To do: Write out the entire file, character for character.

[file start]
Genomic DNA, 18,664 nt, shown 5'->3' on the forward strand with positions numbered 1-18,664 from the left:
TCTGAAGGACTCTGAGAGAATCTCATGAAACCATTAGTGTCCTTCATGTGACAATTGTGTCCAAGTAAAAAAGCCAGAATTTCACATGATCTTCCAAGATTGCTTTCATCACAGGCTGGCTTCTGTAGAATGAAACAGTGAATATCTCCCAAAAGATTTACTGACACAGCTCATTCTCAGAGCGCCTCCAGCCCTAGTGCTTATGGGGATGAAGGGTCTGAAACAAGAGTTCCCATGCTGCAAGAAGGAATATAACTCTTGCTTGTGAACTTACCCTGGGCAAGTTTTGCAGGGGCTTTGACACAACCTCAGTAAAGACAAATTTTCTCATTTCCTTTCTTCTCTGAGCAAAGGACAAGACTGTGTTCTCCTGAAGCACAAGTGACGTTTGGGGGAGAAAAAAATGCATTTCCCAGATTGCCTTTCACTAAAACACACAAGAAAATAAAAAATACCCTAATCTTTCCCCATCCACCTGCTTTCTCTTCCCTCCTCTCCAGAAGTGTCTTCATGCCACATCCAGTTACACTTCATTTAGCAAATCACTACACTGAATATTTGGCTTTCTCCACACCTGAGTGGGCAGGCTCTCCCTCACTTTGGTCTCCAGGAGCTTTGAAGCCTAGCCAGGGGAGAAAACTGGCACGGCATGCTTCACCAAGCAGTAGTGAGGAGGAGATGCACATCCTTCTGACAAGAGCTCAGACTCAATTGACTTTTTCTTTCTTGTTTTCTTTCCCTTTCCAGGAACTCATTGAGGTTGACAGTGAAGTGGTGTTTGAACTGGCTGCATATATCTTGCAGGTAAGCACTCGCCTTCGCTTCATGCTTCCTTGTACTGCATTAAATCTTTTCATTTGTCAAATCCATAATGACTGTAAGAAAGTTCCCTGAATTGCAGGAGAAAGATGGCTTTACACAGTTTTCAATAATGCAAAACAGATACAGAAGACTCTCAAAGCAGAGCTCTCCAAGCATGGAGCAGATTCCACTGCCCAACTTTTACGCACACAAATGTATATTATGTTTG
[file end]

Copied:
Genomic DNA, 18,664 nt, shown 5'->3' on the forward strand with positions numbered 1-18,664 from the left:
TCTGAAGGACTCTGAGAGAATCTCATGAAACCATTAGTGTCCTTCATGTGACAATTGTGTCCAAGTAAAAAAGCCAGAATTTCACATGATCTTCCAAGATTGCTTTCATCACAGGCTGGCTTCTGTAGAATGAAACAGTGAATATCTCCCAAAAGATTTACTGACACAGCTCATTCTCAGAGCGCCTCCAGCCCTAGTGCTTATGGGGATGAAGGGTCTGAAACAAGAGTTCCCATGCTGCAAGAAGGAATATAACTCTTGCTTGTGAACTTACCCTGGGCAAGTTTTGCAGGGGCTTTGACACAACCTCAGTAAAGACAAATTTTCTCATTTCCTTTCTTCTCTGAGCAAAGGACAAGACTGTGTTCTCCTGAAGCACAAGTGACGTTTGGGGGAGAAAAAAATGCATTTCCCAGATTGCCTTTCACTAAAACACACAAGAAAATAAAAAATACCCTAATCTTTCCCCATCCACCTGCTTTCTCTTCCCTCCTCTCCAGAAGTGTCTTCATGCCACATCCAGTTACACTTCATTTAGCAAATCACTACACTGAATATTTGGCTTTCTCCACACCTGAGTGGGCAGGCTCTCCCTCACTTTGGTCTCCAGGAGCTTTGAAGCCTAGCCAGGGGAGAAAACTGGCACGGCATGCTTCACCAAGCAGTAGTGAGGAGGAGATGCACATCCTTCTGACAAGAGCTCAGACTCAATTGACTTTTTCTTTCTTGTTTTCTTTCCCTTTCCAGGAACTCATTGAGGTTGACAGTGAAGTGGTGTTTGAACTGGCTGCATATATCTTGCAGGTAAGCACTCGCCTTCGCTTCATGCTTCCTTGTACTGCATTAAATCTTTTCATTTGTCAAATCCATAATGACTGTAAGAAAGTTCCCTGAATTGCAGGAGAAAGATGGCTTTACACAGTTTTCAATAATGCAAAACAGATACAGAAGACTCTCAAAGCAGAGCTCTCCAAGCATGGAGCAGATTCCACTGCCCAACTTTTACGCACACAAATGTATATTATGTTTG